## The Ideal Gas LawThe Ideal Gas Law is:
This equation has four variables in it (P, V, N, T) and that makes it hard to grasp. Frequently though, we can constrain two of the variables and then we only have to worry about a two-variable equation. First, we can talk about a particular sample of gas inside a container. That fixes N, and we don't have to deal with it any further. We can just set Nk Let us consider the rest of the variables, (P, V, T), two at a time.
If we fix the temperature, we are just left with PV = constant for the gas law. So, in this situation, if the volume is doubled, the pressure must go down by one-half. And vice-versa. The simplest illustration of this would be a cylinder with a plunger on one end: if you push the plunger in so that the volume of the cylinder is halved and the temperature remains constant, then the pressure will double.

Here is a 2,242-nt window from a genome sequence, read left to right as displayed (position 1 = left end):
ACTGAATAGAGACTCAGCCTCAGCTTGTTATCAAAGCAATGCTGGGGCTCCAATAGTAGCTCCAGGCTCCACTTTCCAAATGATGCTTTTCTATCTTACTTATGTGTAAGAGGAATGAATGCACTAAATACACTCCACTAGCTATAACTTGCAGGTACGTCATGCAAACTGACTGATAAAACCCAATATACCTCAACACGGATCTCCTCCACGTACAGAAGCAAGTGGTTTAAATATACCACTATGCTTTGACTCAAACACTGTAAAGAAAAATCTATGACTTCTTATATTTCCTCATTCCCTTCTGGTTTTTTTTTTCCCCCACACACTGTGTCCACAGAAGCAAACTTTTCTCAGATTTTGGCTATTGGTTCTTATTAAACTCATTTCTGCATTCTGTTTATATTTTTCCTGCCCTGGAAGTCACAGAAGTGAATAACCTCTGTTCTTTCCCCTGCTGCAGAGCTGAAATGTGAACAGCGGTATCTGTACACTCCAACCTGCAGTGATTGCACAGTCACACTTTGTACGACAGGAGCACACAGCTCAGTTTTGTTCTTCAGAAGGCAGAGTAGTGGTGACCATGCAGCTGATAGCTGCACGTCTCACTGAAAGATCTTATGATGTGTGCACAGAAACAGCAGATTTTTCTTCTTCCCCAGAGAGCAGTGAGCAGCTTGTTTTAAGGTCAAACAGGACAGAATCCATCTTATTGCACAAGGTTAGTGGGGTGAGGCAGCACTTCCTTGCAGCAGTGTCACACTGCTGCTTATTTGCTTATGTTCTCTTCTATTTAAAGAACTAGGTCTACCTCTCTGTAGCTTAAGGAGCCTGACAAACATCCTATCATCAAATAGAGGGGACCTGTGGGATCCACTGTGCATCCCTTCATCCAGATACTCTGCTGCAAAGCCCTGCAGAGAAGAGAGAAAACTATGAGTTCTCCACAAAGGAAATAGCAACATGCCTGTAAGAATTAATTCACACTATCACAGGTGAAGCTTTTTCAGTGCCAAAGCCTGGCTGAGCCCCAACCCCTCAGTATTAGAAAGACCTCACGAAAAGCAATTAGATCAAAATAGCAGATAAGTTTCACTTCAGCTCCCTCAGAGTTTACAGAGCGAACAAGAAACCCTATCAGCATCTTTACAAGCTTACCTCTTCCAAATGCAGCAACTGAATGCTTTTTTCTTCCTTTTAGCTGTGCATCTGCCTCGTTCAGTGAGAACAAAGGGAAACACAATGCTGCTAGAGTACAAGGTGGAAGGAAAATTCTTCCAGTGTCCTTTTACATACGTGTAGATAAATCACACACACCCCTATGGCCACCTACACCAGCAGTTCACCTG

Suppose you don't do that. Suppose you just slam in the plunger very quickly. Well, you are exerting a force through a distance (as you push the cylinder in, the pressure inside resists, thus you are using force), and as we remember, You can imagine the situation microscopically by visualizing the gas atoms inside the cylinder, bouncing around like ping-pong balls. Suppose one of the walls starts moving inwards. What happens to the atoms as they bounce against the wall moving towards them? Well, what happens to a baseball when it meets a bat moving towards it? The atoms bounce off the wall with a
The opposite of the above effect is provided by putting compressed gas into the cylinder, then letting go of the plunger. The high-pressure gas will drive the plunger out -- and the energy to accelerate the plunger has to come from somewhere. It can only come from the gas inside the cylinder, so the gas temperature will fall. (It is left as an exercise to the reader to imagine ping-pong balls hitting a wall and moving it outwards, and thereby losing velocity.) The expansion can only occur at constant temperature if the expansion is very slow, so that the gas has time to absorb heat from the outside world.